9. Click Save.

The Windows Mobile Device Center lets you pick and choose what you want to synchronize.

Figure 3-2:

The Windows Mobile Device Center lets you pick and choose what you want to synchronize.

Running with ActiveSync

You can use Microsoft’s ActiveSync software to wirelessly synchronize information between your wireless device and your desktop computer. Usually I don’t discuss Windows XP in this topic, but since there are enough users still working with this operating system, do keep in mind that you must install Microsoft ActiveSync before you can synchronize your wireless device with information on another computer on your network. You can download the latest version of ActiveSync from

Before you can synchronize your wireless device, make sure the settings are correct on the ActiveSync software running on your desktop PC.

Now, let’s synchronize:

1. Click StartOAll Programs.

2. Click Microsoft ActiveSync.

The ActiveSync dialog box appears.

3. Click File.

4. Click Mobile Device, if you have more than one device connected or registered with Active Sync.

Menu of available wireless devices appears.

5. Select the wireless device that you want to synchronize, if necessary; otherwise your device appears as shown in Figure 3-3.

In this case, there is only one device, and it’s called HTC87. (Sometimes even computer stuff is easy to follow.)

6. Click File.

7. Click Connection Settings.

The Connection Settings dialog box appears.

8. Confirm that this choice is selected: Allow Network (Ethernet) and Remote Access Service (RAS) Server Connection with This Desktop Computer.

9. Click OK.

The wireless device is ready to synchronize.

Figure 3-3:

The wireless device is ready to synchronize.

Syncing information for your wireless device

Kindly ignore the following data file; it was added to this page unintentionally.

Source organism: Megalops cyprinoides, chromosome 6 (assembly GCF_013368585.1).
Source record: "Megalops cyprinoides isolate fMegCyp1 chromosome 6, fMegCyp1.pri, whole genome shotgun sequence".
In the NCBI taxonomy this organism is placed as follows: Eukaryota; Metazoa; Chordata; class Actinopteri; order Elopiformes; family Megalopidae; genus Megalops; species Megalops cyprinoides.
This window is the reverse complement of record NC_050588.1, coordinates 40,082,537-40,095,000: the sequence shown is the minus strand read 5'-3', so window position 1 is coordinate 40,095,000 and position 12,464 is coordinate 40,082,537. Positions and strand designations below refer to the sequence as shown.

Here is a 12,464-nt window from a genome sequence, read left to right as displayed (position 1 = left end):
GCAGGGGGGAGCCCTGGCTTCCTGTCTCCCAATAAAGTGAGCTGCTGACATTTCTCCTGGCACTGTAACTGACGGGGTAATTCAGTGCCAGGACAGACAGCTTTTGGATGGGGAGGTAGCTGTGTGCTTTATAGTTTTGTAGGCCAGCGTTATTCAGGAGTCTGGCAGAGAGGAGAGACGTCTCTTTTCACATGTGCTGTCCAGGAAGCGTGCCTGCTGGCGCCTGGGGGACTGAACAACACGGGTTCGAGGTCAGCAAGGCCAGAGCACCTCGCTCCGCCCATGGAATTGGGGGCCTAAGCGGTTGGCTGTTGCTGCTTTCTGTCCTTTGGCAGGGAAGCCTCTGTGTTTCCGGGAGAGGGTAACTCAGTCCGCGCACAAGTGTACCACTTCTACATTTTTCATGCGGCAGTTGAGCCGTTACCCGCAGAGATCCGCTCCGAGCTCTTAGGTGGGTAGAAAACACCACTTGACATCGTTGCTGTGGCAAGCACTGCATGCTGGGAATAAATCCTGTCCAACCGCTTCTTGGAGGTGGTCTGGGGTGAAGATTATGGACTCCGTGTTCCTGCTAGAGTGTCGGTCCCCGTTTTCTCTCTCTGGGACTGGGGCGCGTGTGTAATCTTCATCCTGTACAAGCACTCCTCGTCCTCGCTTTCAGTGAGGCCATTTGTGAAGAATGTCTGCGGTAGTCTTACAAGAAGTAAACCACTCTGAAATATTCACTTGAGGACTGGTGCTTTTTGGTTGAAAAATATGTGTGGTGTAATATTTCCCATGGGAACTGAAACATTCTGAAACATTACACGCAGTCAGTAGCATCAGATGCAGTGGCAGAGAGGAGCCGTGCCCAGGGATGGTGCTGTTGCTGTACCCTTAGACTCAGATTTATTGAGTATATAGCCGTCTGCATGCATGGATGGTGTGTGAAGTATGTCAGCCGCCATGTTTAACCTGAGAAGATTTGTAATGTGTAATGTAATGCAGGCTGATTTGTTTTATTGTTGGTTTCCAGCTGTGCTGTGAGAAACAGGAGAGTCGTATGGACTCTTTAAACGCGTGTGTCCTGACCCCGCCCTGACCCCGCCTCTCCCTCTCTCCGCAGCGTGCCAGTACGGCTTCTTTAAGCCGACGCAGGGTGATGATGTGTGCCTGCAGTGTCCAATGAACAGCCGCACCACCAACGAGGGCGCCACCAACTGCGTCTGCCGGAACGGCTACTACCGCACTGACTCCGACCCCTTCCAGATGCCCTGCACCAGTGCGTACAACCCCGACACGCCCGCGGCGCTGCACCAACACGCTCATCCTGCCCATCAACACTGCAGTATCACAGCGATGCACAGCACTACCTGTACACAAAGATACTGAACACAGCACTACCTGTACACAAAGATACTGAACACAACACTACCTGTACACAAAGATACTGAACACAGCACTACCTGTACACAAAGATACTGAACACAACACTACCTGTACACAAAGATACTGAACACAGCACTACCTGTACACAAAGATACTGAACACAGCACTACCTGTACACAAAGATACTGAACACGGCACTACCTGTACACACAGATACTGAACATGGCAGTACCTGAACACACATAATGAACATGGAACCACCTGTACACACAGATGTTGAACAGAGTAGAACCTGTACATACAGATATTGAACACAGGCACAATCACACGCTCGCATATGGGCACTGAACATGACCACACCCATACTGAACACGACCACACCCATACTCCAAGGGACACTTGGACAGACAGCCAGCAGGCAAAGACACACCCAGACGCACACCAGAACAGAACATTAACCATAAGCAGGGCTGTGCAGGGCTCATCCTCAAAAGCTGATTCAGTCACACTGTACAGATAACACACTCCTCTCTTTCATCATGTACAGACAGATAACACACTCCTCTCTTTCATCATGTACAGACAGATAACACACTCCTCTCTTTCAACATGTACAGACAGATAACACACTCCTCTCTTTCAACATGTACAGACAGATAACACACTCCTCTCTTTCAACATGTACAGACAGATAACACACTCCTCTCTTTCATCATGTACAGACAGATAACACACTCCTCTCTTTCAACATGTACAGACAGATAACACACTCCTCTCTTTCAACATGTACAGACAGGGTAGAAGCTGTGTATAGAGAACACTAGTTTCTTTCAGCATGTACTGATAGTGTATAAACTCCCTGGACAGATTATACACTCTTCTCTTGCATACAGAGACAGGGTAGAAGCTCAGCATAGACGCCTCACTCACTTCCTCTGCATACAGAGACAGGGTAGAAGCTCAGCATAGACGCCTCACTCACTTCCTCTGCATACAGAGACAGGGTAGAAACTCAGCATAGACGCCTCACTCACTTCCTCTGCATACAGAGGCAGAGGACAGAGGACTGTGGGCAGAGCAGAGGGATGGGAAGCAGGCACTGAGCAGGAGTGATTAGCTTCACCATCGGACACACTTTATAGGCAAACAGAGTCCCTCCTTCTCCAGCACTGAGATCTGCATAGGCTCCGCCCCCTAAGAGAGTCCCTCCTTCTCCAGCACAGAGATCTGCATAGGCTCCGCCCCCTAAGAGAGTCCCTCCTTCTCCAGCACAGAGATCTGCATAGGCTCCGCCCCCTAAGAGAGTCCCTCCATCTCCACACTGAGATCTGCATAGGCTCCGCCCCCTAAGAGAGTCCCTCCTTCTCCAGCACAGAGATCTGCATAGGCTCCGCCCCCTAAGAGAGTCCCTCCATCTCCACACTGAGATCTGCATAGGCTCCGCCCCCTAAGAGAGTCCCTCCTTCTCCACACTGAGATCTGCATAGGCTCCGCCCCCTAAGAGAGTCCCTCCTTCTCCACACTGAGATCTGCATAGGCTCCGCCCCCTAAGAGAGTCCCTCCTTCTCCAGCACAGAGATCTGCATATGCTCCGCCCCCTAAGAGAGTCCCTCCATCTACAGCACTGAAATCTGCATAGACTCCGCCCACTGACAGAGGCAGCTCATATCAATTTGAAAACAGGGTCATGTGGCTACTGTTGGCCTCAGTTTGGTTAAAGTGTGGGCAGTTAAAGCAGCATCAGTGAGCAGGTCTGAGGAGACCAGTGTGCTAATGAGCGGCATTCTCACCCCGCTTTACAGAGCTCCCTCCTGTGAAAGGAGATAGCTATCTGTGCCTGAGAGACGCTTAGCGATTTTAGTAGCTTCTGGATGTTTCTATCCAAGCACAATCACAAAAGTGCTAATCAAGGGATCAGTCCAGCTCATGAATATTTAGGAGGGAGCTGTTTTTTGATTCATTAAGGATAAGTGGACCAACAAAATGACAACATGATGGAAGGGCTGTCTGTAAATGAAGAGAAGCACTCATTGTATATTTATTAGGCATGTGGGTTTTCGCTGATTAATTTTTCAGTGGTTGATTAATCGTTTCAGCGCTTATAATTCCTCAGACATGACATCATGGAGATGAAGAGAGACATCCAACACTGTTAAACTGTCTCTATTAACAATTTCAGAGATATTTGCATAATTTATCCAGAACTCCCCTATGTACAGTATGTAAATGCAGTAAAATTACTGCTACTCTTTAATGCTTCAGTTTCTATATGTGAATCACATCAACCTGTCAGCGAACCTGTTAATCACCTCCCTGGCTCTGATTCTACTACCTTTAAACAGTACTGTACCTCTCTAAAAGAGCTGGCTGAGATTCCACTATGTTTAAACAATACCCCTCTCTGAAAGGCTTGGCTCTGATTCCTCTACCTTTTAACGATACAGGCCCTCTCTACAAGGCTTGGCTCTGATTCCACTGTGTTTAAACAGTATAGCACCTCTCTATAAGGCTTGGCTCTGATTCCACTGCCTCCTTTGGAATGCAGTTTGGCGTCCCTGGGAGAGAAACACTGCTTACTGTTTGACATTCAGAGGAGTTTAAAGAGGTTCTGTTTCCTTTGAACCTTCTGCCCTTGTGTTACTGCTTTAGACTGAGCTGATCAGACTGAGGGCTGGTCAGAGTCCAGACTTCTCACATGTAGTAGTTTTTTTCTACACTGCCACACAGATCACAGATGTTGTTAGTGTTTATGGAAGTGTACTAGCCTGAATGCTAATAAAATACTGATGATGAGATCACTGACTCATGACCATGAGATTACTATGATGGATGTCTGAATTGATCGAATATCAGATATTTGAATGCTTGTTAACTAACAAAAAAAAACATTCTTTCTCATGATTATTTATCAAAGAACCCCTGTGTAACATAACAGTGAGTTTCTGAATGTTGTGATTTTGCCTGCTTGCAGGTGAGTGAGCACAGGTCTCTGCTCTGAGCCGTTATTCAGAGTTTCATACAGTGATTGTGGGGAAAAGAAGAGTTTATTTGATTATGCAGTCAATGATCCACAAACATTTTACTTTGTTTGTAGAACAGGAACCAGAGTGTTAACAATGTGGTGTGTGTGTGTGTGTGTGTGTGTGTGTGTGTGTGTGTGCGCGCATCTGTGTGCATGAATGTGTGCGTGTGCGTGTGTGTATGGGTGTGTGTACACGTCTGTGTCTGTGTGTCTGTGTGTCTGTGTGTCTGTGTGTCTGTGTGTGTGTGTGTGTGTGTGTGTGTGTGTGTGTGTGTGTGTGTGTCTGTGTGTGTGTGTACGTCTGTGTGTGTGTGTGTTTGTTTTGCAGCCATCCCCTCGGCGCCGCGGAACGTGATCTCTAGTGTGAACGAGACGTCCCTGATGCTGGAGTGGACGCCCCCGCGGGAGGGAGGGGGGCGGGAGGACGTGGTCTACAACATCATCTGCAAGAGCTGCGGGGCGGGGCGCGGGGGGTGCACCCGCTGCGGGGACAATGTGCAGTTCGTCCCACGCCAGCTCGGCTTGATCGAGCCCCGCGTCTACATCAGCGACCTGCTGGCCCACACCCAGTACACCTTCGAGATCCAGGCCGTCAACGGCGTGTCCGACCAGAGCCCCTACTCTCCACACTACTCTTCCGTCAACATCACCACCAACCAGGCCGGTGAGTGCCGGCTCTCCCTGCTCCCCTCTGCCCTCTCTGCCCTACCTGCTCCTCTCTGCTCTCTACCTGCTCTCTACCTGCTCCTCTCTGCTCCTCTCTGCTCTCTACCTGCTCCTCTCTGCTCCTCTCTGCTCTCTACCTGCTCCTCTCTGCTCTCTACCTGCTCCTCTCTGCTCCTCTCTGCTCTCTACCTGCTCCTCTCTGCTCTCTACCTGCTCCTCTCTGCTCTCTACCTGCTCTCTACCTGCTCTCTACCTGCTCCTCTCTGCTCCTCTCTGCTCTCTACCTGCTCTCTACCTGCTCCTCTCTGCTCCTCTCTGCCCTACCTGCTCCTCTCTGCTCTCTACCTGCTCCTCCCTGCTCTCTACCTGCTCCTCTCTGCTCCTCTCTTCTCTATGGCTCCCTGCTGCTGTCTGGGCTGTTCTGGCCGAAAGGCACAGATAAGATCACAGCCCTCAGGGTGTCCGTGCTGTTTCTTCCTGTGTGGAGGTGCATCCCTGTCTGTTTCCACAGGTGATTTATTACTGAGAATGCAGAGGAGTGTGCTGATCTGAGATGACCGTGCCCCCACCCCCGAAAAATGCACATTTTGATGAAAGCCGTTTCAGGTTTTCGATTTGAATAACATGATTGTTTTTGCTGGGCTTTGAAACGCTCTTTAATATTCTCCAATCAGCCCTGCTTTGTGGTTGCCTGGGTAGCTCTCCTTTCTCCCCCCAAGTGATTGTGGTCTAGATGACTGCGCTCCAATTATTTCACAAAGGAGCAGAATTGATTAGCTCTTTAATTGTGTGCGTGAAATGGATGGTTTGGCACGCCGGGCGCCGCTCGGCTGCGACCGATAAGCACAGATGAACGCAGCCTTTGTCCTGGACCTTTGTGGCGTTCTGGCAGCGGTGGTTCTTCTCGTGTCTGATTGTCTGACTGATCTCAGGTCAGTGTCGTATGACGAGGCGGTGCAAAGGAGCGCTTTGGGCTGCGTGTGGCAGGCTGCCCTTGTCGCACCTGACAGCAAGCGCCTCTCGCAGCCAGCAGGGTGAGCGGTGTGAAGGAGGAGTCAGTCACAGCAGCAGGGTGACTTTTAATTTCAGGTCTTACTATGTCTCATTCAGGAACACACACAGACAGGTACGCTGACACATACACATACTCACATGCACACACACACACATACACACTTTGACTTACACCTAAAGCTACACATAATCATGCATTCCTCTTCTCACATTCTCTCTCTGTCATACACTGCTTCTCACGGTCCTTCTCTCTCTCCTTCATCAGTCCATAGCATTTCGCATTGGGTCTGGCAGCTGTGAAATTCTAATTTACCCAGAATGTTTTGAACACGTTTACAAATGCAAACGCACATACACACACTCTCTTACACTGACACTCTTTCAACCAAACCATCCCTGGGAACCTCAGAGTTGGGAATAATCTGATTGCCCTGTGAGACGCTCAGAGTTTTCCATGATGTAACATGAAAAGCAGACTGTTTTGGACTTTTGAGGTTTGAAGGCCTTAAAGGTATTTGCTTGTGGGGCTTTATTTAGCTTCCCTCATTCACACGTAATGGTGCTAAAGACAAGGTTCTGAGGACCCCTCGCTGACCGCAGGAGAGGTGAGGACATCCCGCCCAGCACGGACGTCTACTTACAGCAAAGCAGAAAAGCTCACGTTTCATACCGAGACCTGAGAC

Here’s how you initiate synchronization from your handheld computer from your wireless device. Be careful, though, this shows you how to initiate the synchronization from your wireless device and not your computer; it doesn’t show how to do it on a wireless network. In other words, you need to have a USB connection to do this. Follow these steps:

1. Choose StartOSystem.

The System dialog box appears.

2. Click ActiveSync. ActiveSync screen appears.

3. Click Sync.

Your wireless device shows Connecting and then Synchronizing, shown in Figure 3-4.

When it’s done, the screen displays Not Connected. The ActiveSync software on both your PC and handheld show the last date and time they connected to each other. If the synchronization is not occurring, make sure you have a working wireless connection and that your Pocket PC is close enough to a wireless access point.

Windows Mobile synchronizing with desktop PC.

Figure 3-4:

Windows Mobile synchronizing with desktop PC.

Make sure Microsoft ActiveSync is also running on your desktop PC.

Syncing information wirelessly

You also can synchronize your wireless device by using Bluetooth wireless technology instead of a Wi-Fi connection. Bluetooth works over a much shorter range — about 30 feet — but can be an easier way to connect your handheld to your desktop PC at close distances. In addition, with the introduction of more and more Bluetooth-enabled cellular telephones, it’s also a way to synchronize information between your laptop computer and your mobile phone.